The team received plenty of ribbing for its practice site, but Max had heard the players’ gossip enough over the last two seasons to know that the benefits of their situation far outweighed the good-natured teasing the other teams gave them for it. The women loved to lavish attention on the players, and he couldn’t fault them for it. For a recreational club team, the athletes were surprisingly fit. They were extremely competitive and traveled all over the United States for matches, and a few of the players had been members of Olympic teams at one point or another.
It definitely wasn’t a hardship to watch them bob around in their Speedos as they practiced, though Max hoped he was less obvious about it than the ever-present gaggle of scantily clad models. By the end of practice, Max knew that more than half of the women would be topless, and as soon as the coach dismissed them for the day, a good number of the players would make their way to the smaller private pools and grottoes that dotted the landscaped area instead of to the small locker room that had been incorporated into the pool house.
Caldwell’s son Everett was the team’s center and the reason the Forest Glen team practiced here. The team had several corporate sponsors, but Flesh couldn’t be one of them because the league had strict rules about what types of companies could participate. So instead of donating money to pay for coaches, travel, uniforms, and the other things the team needed like a normal sponsor would, Caldwell had the existing pool in the backyard of his palatial mansion renovated to bring it up to regulation standards. Since he wasn’t seeking public acknowledgement, the league had agreed to let the team practice there.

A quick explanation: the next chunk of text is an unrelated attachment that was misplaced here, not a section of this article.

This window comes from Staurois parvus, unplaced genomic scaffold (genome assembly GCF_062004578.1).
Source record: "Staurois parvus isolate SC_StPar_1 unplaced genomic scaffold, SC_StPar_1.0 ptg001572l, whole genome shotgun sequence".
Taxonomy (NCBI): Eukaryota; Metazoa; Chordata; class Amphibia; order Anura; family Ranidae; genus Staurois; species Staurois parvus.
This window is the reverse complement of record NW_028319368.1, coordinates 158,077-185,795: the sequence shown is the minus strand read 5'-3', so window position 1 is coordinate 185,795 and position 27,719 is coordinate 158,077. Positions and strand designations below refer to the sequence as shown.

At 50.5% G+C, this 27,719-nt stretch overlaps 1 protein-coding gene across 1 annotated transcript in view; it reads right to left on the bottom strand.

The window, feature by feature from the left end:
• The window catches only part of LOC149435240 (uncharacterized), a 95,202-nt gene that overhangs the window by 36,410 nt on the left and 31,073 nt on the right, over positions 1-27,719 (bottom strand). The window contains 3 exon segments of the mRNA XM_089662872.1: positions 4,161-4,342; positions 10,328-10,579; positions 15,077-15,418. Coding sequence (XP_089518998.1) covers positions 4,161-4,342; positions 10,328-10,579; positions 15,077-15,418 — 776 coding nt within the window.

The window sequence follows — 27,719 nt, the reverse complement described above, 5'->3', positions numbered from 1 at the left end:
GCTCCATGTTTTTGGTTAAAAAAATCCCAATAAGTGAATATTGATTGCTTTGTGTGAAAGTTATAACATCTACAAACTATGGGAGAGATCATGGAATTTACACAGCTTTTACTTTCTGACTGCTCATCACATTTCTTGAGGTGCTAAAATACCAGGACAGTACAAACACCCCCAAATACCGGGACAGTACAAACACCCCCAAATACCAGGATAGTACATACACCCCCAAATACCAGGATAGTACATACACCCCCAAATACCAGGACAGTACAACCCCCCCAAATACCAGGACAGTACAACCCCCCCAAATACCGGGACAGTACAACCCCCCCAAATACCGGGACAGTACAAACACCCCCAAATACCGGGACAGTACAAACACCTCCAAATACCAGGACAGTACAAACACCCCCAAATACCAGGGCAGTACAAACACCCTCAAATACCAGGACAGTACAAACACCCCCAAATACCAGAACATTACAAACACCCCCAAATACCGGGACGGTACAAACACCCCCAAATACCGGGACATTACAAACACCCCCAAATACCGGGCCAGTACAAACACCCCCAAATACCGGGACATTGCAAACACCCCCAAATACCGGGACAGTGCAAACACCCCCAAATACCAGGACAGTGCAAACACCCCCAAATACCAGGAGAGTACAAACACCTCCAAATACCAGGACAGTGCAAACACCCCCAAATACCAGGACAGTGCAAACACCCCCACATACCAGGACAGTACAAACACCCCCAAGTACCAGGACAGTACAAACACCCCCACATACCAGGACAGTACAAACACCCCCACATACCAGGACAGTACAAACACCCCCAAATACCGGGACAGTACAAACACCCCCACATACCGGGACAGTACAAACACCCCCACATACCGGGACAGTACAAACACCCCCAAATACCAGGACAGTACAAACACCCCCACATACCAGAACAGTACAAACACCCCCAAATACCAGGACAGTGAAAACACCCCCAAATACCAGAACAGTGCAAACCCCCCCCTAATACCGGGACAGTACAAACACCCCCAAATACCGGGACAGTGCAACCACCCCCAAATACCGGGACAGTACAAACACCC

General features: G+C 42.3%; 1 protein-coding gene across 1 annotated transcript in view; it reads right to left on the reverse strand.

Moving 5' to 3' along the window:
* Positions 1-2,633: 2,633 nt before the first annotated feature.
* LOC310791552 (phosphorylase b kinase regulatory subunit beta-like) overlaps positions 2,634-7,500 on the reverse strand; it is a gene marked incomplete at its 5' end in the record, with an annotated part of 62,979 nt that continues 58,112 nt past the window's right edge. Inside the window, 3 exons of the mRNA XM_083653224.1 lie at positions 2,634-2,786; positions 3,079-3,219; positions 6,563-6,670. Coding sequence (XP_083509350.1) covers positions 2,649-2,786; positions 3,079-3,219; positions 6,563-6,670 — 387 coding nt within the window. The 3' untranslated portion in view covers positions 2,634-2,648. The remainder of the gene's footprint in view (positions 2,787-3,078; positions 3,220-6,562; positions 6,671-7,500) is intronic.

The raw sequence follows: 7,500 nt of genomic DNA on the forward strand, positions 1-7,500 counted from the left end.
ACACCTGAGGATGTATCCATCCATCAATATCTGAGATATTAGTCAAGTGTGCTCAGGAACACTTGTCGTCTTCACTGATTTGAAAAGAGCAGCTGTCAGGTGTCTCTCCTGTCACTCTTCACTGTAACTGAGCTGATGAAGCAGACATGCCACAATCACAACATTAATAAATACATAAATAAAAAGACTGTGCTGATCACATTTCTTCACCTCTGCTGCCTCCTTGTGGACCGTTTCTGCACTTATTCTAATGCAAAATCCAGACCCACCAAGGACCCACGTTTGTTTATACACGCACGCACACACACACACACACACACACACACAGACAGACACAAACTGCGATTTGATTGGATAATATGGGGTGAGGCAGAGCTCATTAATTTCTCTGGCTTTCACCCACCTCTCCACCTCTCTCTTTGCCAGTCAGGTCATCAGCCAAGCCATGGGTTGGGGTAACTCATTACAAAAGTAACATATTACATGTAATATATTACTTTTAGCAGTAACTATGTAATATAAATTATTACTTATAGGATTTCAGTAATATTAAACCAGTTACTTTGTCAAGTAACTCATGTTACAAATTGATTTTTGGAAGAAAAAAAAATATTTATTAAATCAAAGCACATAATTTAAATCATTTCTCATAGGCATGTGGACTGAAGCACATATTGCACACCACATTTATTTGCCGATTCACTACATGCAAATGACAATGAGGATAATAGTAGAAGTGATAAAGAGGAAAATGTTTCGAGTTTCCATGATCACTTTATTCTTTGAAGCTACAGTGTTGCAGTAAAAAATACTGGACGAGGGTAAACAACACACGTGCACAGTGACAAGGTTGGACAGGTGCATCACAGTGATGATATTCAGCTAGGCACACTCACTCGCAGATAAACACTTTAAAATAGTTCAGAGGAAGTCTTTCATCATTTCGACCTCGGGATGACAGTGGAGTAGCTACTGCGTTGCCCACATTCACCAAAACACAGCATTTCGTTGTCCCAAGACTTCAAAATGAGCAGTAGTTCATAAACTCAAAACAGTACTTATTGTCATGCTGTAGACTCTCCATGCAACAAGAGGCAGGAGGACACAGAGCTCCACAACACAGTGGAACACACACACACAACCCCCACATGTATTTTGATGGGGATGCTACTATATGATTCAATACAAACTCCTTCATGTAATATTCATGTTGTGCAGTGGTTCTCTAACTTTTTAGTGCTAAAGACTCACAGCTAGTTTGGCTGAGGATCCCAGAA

Max bent over the side of the pool and filled another vial, letting his gaze slide over to the large building that Caldwell quaintly referred to as the pool house. It was larger than most two-story homes, with the small but well-appointed locker rooms—men’s and women’s—on the ground floor and Everett Caldwell’s private residence on top.
He usually timed his visits to coincide with the end of practice, since as a rule he didn’t like to put chemicals in the pool when it was in use. The fact that it also gave him a prime excuse to shamelessly watch the men play as he waited for them to exit the pool didn’t hurt, either. Max tried to never be more than ten or fifteen minutes early, which gave him ample opportunity to test the water and watch with what he hoped was polite disinterest until the team cleared the pool and he could treat it.
It also allowed him the opportunity to watch them climb out of the pool in their ridiculously tiny Speedos and towel off, though Max did have the grace not to stare. Obviously, at least. His mirrored aviators had been a hefty investment but worth every penny.
Max had his head down, dripping chemicals into the vials to test the water when the deck erupted in catcalls. He carefully finished counting out the drops before screwing the tops back on the bottles and giving the vials a little shake. Only after he’d finished and casually set them aside did he allow himself to look up and follow the scantily clad water polo team members’ progress toward the pool. As usual, Everett was last, shooing his teammates toward the water and pulling them away from enthusiastic spectators when necessary. Max let his eyes wander over the smooth, tanned expanse of Everett’s chest, following taut muscles all the way down to the blue Speedo that hugged his groin, leaving little to the imagination.
Watching Everett herd everyone into the pool to start practice wasn’t quite as nice as watching the reverse, since after practice the team was dripping wet and flushed from exertion. But since Max had a full schedule of consultations that afternoon, it would have to do. He’d actually squawked when Brenna had suggested he let one of the actual pool techs cover for him for the day, and Max knew she was never going to let him live it down. It wasn’t like it was a big secret why he insisted on being the one to carry out the routine pool maintenance during water polo season, but Max did have the grace to feel a little embarrassed when Brenna teased him.